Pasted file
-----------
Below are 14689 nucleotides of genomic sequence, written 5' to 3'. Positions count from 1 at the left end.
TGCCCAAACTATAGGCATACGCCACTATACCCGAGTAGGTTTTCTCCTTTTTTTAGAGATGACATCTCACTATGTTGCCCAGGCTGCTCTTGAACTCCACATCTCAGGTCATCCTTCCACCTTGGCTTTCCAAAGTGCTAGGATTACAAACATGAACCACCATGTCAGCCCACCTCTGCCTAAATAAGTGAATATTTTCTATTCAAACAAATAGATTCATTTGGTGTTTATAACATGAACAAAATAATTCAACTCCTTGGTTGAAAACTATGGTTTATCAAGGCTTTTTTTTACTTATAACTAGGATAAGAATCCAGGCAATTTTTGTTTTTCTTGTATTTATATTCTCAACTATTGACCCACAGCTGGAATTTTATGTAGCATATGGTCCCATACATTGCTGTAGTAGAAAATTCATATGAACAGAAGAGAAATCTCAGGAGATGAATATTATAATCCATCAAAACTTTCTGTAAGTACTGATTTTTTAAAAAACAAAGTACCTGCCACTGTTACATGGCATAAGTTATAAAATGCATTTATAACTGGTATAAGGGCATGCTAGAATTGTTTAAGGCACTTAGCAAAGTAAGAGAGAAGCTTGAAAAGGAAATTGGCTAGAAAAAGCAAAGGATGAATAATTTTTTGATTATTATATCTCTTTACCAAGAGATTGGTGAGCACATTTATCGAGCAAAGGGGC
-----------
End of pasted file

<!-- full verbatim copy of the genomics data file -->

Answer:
Below are 14689 nucleotides of genomic sequence, written 5' to 3'. Positions count from 1 at the left end.
TGCCCAAACTATAGGCATACGCCACTATACCCGAGTAGGTTTTCTCCTTTTTTTAGAGATGACATCTCACTATGTTGCCCAGGCTGCTCTTGAACTCCACATCTCAGGTCATCCTTCCACCTTGGCTTTCCAAAGTGCTAGGATTACAAACATGAACCACCATGTCAGCCCACCTCTGCCTAAATAAGTGAATATTTTCTATTCAAACAAATAGATTCATTTGGTGTTTATAACATGAACAAAATAATTCAACTCCTTGGTTGAAAACTATGGTTTATCAAGGCTTTTTTTTACTTATAACTAGGATAAGAATCCAGGCAATTTTTGTTTTTCTTGTATTTATATTCTCAACTATTGACCCACAGCTGGAATTTTATGTAGCATATGGTCCCATACATTGCTGTAGTAGAAAATTCATATGAACAGAAGAGAAATCTCAGGAGATGAATATTATAATCCATCAAAACTTTCTGTAAGTACTGATTTTTTAAAAAACAAAGTACCTGCCACTGTTACATGGCATAAGTTATAAAATGCATTTATAACTGGTATAAGGGCATGCTAGAATTGTTTAAGGCACTTAGCAAAGTAAGAGAGAAGCTTGAAAAGGAAATTGGCTAGAAAAAGCAAAGGATGAATAATTTTTTGATTATTATATCTCTTTACCAAGAGATTGGTGAGCACATTTATCGAGCAAAGGGGC